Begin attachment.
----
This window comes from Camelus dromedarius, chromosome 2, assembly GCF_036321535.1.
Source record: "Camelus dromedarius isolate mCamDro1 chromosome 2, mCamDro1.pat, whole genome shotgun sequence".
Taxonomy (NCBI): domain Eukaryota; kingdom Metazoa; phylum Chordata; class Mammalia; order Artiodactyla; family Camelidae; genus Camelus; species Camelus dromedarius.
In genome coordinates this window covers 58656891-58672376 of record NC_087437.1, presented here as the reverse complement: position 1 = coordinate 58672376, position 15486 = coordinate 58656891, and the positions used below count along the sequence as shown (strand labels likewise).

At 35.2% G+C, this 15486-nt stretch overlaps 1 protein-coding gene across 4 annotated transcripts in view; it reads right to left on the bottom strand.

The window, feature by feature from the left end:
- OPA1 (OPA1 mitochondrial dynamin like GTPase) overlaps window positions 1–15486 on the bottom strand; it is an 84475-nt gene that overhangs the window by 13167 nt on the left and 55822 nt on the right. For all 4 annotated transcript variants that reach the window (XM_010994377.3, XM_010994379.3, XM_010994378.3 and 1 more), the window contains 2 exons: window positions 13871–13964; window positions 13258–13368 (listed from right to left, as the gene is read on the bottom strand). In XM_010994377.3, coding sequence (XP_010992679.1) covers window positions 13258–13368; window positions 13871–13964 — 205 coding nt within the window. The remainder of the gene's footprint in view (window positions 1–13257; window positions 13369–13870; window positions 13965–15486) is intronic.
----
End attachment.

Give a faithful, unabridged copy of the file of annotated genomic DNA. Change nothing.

This window comes from Camelus dromedarius, chromosome 2, assembly GCF_036321535.1.
Source record: "Camelus dromedarius isolate mCamDro1 chromosome 2, mCamDro1.pat, whole genome shotgun sequence".
Taxonomy (NCBI): domain Eukaryota; kingdom Metazoa; phylum Chordata; class Mammalia; order Artiodactyla; family Camelidae; genus Camelus; species Camelus dromedarius.
In genome coordinates this window covers 58656891-58672376 of record NC_087437.1, presented here as the reverse complement: position 1 = coordinate 58672376, position 15486 = coordinate 58656891, and the positions used below count along the sequence as shown (strand labels likewise).

At 35.2% G+C, this 15486-nt stretch overlaps 1 protein-coding gene across 4 annotated transcripts in view; it reads right to left on the bottom strand.

The window, feature by feature from the left end:
- OPA1 (OPA1 mitochondrial dynamin like GTPase) overlaps window positions 1–15486 on the bottom strand; it is an 84475-nt gene that overhangs the window by 13167 nt on the left and 55822 nt on the right. For all 4 annotated transcript variants that reach the window (XM_010994377.3, XM_010994379.3, XM_010994378.3 and 1 more), the window contains 2 exons: window positions 13871–13964; window positions 13258–13368 (listed from right to left, as the gene is read on the bottom strand). In XM_010994377.3, coding sequence (XP_010992679.1) covers window positions 13258–13368; window positions 13871–13964 — 205 coding nt within the window. The remainder of the gene's footprint in view (window positions 1–13257; window positions 13369–13870; window positions 13965–15486) is intronic.